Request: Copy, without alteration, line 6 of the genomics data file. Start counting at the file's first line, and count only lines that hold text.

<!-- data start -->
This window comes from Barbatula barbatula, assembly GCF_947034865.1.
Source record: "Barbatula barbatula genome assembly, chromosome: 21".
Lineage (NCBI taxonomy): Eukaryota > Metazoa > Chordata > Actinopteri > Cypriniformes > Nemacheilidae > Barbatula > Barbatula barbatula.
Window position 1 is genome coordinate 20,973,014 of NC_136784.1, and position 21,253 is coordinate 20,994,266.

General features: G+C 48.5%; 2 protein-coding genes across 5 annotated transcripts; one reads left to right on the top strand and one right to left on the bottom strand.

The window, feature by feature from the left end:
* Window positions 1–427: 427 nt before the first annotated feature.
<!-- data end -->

The window, feature by feature from the left end: